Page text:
Sorry, no it’s not achievable. Most companies cannot build a decent IT team that could run their own servers. They don’t have the ability to organize or hire the IT people needed. Not to mention they would never be willing to pay the salary costs. Quite simply, most businesses that try to run their own hardware will have a lower quality internal platform than if they just paid Microsoft. Whats the point of having faster hardware if your software stack is stuck in 2005 and managed by college drop outs?
Most companies are not overflowing with smart programmers who want to run bare metal hardware. Those people are moved to higher paying jobs programming the actual products of the company.
I’ve finally released my collection Collected Sledgeworx on amazon.
I started blogging to share my thoughts and vent frustrations. My first blog was about futurism and politics, my second on fitness, my third was Sledgeworx.io. I ended up being much better at a writing about software than anything else.
In this book I have collected many of the posts on the blog from its inception until the second half of 2021. These writings can be found on the blog in similar form. But you will find that the works in this book have been edited and supplemented in small ways.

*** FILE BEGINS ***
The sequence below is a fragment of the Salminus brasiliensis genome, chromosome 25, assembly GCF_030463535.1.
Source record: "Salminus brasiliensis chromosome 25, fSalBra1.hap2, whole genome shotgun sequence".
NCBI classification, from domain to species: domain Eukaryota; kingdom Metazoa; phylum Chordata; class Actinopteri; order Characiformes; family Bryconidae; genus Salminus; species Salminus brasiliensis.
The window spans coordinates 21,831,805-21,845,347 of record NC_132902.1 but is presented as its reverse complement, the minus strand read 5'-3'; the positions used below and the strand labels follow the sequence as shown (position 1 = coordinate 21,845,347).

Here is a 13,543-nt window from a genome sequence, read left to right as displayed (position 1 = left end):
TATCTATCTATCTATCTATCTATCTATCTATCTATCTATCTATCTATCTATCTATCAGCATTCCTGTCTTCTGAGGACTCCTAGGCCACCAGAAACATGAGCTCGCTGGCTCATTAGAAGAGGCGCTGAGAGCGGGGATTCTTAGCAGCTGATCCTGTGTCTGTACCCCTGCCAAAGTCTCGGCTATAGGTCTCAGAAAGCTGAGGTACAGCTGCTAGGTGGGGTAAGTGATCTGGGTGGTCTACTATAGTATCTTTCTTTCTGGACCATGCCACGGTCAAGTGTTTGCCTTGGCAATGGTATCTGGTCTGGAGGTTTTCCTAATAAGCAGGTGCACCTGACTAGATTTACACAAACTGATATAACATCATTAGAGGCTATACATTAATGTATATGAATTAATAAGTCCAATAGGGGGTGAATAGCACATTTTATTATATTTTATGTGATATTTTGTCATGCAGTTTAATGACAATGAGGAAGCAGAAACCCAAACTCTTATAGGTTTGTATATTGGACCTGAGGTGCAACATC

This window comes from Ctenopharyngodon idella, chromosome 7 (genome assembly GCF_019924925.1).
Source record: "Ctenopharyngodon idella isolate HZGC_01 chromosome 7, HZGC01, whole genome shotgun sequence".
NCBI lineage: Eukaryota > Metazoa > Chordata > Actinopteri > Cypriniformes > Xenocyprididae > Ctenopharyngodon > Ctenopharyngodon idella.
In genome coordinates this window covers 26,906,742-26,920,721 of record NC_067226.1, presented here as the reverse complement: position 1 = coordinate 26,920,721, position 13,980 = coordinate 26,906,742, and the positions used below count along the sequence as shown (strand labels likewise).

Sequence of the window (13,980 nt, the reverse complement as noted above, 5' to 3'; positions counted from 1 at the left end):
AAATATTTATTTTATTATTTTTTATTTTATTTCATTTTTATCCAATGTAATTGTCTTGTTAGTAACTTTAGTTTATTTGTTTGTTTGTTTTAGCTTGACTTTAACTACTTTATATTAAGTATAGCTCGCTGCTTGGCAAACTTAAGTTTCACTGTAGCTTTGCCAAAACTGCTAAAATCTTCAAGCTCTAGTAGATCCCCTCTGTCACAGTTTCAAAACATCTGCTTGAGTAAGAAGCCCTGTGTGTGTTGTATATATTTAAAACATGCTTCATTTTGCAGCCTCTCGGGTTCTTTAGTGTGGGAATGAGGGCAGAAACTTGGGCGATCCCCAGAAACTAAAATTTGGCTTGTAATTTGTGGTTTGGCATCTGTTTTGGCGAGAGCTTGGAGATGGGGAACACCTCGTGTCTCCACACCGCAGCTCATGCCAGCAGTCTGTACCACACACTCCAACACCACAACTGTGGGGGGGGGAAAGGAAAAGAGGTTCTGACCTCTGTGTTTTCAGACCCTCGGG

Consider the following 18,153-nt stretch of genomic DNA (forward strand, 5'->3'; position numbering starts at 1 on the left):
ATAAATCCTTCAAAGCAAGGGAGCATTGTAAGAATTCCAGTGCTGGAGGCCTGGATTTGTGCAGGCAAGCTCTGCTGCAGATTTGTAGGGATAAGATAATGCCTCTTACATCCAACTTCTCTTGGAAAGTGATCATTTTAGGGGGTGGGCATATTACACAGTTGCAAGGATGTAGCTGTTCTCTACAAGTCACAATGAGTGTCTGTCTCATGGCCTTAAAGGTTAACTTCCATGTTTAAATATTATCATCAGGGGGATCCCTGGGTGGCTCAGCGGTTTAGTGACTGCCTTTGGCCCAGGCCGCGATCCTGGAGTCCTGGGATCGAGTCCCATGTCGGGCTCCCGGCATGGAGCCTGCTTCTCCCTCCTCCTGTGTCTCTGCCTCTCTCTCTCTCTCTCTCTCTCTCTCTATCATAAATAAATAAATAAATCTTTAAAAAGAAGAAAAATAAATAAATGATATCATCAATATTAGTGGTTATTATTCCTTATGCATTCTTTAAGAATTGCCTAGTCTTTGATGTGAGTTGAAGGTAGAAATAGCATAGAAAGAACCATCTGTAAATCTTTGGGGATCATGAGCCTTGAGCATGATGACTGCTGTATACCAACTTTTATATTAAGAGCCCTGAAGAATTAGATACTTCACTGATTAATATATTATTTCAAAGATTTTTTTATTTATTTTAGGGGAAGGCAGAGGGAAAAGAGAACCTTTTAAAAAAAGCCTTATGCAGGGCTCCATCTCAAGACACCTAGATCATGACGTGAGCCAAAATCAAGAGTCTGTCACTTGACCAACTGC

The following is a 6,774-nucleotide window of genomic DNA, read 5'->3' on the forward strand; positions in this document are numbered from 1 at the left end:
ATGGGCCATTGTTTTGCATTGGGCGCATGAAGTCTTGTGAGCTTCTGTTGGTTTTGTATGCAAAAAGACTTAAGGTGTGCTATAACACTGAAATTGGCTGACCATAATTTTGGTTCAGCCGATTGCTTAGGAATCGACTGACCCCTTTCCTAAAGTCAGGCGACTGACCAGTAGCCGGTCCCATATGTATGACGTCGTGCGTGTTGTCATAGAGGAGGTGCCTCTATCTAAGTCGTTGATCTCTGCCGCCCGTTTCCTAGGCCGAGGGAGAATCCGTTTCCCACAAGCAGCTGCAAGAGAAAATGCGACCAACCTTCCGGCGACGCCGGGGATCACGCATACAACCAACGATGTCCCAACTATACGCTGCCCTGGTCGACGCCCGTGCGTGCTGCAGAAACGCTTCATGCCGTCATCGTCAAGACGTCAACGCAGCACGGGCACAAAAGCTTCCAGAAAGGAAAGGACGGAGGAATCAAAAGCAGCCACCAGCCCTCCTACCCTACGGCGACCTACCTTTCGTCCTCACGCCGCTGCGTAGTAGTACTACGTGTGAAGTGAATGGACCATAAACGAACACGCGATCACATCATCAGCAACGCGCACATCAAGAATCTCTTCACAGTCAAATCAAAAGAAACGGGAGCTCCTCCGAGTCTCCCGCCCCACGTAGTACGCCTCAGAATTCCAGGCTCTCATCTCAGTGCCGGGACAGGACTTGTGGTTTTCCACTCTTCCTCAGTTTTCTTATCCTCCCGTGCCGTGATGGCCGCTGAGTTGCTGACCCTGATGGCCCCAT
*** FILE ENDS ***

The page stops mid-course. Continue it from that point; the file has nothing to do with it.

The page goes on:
Thanks for being a reader as we continue along to 2030!
Seviipay is a SAAS startup I launched in Summer 2021. The idea was to bring best in class UI/UX to native cryptocurrency payments. Basically the stripe of cryptocurrency payments. The MVP worked on mobile and desktop just for Ethereum. I did a few product discovery calls without getting any buyers.. Eventually the project kind of stalled and I moved on to other projects.
The big thing here was motivation. My motivation for leaving my job was not Seviipay. The idea for Seviipay just came up at a time when I was really motivated to get out. Handling burnout and starting a business at the same time is not a great idea.
Another issue with Seviipay and solo-bootstrapping in general is that you need a lot of skills to get a functional business working. Sales, Accounting, product, UI/UX, marketing, etc. I did not have enough of those skills at the beginning of the project to make it work. There is a reason startups usually launch with a product founder and a sales founder.
One other weakness of Seviipay or me I guess is that I do not have web design skills. And I have struggled to make Seviipay visually appealing. I am a written word guy so if I thought of a product that was cli only I would build it.
What is next for Seviipay
Seviipay is on hiatus for now. I’ve gotten a new software job and am getting up to speed for that. Also working with some friends on helping start up an agency. The next thing I need to do is hire a web developer to help with the UI and team up with a sales person to get a real sales process going.
I’m also going to look into how I can make Seviipay a real Web3 business. Right now its a cryptocurrency SAAS that relies on Web 2.0 to join the blockchain with the old school internet.